Well, I’m sorry, but that is not going to happen, because there will always be people shouting fake news. And even if we had a definitive scientific answer from Time magazine that there is proof without a shadow of a doubt that Jesus did raise from the dead, then there would be nothing left to believe in.
All religions have a sense of mystery within them, and the more you learn about your faith, the more there is to know. And so that is why you are called to believe in the truth that is hidden in between the Gospel of Mark and the Gospel of John. The truth is in between the words of all four of the gospels. The mystery in between those words is the truth, and life is searching for that truth.
No one can, and no one will ever be able to tell you definitively how Jesus resurrected. I know that I can’t. All I can do is encourage you to believe in a story. And for some of us, the Gospel of Mark is the story you need to hear today. One shrouded in mystery that leads you to wondering, to searching for that truth in between the words. Whereas for others of us today, you might need to hear that you can physically reach out your hand and touch what is in between those words.
But wherever you’re at, don’t think for a moment that there was ever a moment in time where everyone just willfully believed in the mystery that is Jesus. It has always taken a personal commitment to be part of a community of faith. You make that commitment, or your family makes that commitment, in your baptism.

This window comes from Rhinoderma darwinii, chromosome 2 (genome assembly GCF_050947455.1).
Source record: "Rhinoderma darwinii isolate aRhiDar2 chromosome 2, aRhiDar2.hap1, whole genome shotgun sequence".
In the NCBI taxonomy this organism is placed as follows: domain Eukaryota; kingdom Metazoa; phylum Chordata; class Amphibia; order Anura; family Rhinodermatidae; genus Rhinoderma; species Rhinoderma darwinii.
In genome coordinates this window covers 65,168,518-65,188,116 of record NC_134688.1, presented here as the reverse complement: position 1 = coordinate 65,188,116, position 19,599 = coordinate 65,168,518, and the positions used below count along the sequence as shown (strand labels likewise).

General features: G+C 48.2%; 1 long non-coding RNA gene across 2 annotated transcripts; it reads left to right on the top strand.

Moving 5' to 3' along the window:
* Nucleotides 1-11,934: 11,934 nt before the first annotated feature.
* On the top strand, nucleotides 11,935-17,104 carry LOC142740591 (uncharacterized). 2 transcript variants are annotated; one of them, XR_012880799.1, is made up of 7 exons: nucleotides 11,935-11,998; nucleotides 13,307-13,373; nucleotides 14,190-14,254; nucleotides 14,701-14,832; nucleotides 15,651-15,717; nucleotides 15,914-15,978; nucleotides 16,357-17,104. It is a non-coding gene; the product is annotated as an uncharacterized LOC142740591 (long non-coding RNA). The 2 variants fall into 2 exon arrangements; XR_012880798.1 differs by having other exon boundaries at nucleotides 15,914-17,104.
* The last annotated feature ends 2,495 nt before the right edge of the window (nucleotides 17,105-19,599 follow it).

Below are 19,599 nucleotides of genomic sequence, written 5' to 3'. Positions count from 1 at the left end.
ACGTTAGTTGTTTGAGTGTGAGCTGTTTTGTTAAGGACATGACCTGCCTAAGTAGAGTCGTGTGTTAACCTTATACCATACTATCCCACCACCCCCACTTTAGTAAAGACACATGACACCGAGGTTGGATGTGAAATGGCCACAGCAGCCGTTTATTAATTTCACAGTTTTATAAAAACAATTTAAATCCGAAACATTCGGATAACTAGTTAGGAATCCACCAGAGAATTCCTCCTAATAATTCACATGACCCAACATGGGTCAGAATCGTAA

For the earliest Christians, this commitment was to be of one heart and soul with a community of believers, and to have no private ownership of any possessions, and instead share everything you owned in common. These people made a commitment to be part of community of faith, trusting that these decisions were the best decision for them, their loved ones, and for future generations. They knew that faith was a personal commitment, but not a personal experience.
People tell me all the time, “Well, Pastor, I believe, but I just do my own thing. It’s just between me and God.” And that, my friends, is bogus. Our faith is a shared experience. Jesus did not walk the Sea of Galilee alone.
The personalization of faith has only lead to the separation of believers, and it’s a tool used by those who believe they are more powerful than us to divide us and control us.
The Billy Graham Crusades were so powerful because they led an entire generation towards a personal relationship with Jesus Christ, but they also left an entire generation believing that they didn’t need to belong to anything—that believers were freed from Sunday morning commitments to pursue their own personal relationship with Jesus Christ. Thus, allowing our entire nation to splinter so that no one could easily stand up against the powers that be to proclaim the message of Jesus Christ.
Again, faith is a personal commitment, but not a personal experience. In today’s gospel, Thomas does not experience Jesus alone, but rather in a room full of people. And in Mark, not one but three women experience the empty tomb.
Faith is something shared. We look for the truth that lies in between the lines together. So wherever you are on your faith exploration, come and let’s experience the mystery of God together.